Considering the extreme death toll happening around them, this group of seven friends who are on the video conference call seem just a little too lighthearted and upbeat about the serious enormity of the pandemic. They view the pandemic as an inconvenience that has interrupted their party plans. Their biggest complaint in life is that their group trip to Las Vegas had to be cancelled twice because of the pandemic.

While millions of people are dying, these self-absorbed dimwits, who are in the early 30s age range, tell each other how hard it is that their own lives just aren’t the same because they can’t party together in person anymore. It shows how willfully tone-deaf this movie is with these shallow and idiotic characters. On the night of September 12, 2022, these empty-headed pals gather for a video conference call, which ends up being an excuse for all of them to take Ecstasy together on the call.

The doltish pals who are this conference call are:

  • Evan (played by Dan J. Johnson), who ends up being at the center of the poorly written action in this story.
  • Jen (played by Jocelyn Hudon), who is Evan’s live-in girlfriend. Evan and Jen live in Los Angeles.
  • Oliver, nicknamed Ollie (played by Michael Kupisk), who is Evan’s best friend. Oliver lives in nearby Venice, California.
  • Mia (played by Emma Lahana), who is Oliver’s girlfriend in a fairly new relationship. Mia is in the process of divorcing her husband (who’s not seen or heard in the movie), and she’s moved in with Oliver, although Mia and Oliver are calling their living arrangement “quarantining together.”
  • Harper (played by Alisa Allapach), who seems to be Jen’s best friend. Harper is a stoner who lives by herself in Austin, Texas.
  • Ben (played by Adwin Brown), who is an attorney and the most level-headed one in the group, although that’s not saying much because he makes some very dumb decisions, like everyone else in this movie.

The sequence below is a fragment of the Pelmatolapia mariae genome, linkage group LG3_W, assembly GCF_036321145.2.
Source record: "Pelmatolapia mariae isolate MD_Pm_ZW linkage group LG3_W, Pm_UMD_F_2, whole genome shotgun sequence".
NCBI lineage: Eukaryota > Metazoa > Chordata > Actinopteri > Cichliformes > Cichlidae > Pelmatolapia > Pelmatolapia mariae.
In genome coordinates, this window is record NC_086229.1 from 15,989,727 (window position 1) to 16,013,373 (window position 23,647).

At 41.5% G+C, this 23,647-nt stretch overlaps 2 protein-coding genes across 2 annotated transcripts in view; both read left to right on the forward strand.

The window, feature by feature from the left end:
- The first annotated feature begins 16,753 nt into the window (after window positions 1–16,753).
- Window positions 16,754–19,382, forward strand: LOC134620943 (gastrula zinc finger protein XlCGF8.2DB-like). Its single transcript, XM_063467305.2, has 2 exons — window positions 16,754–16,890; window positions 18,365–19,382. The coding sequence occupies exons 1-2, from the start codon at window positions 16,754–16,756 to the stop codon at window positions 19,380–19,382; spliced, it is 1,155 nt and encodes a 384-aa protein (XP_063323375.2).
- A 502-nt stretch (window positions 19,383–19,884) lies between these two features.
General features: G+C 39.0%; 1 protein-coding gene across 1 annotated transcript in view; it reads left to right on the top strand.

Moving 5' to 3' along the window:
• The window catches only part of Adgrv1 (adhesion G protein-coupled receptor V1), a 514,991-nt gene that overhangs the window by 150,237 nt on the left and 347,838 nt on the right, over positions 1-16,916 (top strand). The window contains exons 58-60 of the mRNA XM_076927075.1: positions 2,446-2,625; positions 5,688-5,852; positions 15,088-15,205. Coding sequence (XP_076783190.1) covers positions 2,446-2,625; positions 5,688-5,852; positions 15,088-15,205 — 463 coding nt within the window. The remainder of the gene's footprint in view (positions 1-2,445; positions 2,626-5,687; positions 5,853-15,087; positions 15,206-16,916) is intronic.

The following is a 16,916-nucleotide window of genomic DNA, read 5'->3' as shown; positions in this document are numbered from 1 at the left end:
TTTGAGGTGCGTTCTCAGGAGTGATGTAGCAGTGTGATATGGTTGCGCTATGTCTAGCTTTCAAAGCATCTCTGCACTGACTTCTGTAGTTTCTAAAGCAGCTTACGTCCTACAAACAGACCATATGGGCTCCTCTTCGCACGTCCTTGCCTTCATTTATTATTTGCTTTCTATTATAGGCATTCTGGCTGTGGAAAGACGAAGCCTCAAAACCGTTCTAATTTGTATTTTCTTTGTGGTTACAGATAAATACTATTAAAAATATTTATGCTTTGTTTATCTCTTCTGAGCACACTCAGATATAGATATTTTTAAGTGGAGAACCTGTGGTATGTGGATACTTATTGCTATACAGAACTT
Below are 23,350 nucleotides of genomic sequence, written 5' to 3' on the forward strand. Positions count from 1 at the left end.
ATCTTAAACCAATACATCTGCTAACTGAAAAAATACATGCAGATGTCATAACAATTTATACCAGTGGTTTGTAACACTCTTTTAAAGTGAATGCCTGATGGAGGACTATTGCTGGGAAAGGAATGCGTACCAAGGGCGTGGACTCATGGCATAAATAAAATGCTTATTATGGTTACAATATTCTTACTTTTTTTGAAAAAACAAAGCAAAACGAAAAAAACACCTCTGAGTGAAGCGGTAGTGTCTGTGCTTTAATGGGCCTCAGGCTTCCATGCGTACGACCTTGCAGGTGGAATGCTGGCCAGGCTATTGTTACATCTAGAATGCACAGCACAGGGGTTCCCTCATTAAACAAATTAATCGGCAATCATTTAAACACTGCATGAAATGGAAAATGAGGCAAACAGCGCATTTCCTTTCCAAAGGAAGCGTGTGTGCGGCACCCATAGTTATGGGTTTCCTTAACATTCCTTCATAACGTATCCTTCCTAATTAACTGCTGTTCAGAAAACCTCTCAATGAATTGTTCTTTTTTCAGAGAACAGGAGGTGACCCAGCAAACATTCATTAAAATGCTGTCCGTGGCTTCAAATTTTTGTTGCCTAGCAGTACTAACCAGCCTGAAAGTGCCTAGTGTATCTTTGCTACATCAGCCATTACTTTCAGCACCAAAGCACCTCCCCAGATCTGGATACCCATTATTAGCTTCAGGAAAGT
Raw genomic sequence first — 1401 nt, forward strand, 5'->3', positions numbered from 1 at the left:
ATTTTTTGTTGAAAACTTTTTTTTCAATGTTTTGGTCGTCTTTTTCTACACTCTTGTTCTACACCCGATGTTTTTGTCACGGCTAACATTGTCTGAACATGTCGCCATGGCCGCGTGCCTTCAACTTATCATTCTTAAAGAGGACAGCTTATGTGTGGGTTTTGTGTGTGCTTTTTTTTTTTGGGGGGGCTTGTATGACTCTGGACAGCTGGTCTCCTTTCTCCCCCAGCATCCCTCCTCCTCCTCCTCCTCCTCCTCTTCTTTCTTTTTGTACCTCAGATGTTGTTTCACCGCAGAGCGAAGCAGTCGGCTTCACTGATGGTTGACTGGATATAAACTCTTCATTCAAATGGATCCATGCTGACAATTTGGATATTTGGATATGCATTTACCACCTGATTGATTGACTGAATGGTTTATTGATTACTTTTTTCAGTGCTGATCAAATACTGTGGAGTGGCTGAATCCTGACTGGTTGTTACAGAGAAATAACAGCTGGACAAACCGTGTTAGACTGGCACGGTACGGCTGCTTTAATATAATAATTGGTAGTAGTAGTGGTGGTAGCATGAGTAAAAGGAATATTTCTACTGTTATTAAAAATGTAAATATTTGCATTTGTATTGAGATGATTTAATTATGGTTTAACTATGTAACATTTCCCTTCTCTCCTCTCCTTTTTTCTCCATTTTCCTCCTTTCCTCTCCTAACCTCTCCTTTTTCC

• Liam (played by Daniel Robaire), Ben’s live-in boyfriend, who’s a lot more reckless and flamboyant than Ben is. Ben and Liam live in New York City.

Before the videoconference starts with all of the members of this group, Jen and Harper have a private conversation where Jen tells Harper some news that she’s very happy and excited about: Jen is pregnant, but she hasn’t told Evan yet. Jen makes it obvious that she hopes that when she tells Evan about the pregnancy, it’ll be the extra motivation he needs to propose marriage to her. Harper congratulates Jen, who asks that Harper not tell anyone else about the pregnancy until Jen has a chance to tell Evan.

And it just so happens that this videoconference call is taking place on Evan’s birthday. To celebrate, Oliver has arranged for a drug dealer he knows to mail all of them packets of designer Ecstasy, also known as molly. Oliver insists that they take the Ecstasy pills at the same time during the call. (By the way, the cinematography lighting in this movie is horrendous and unrealistic, since all of these friends have the same type of dark lighting in their rooms, as if they’re about to have a séance by videoconference.)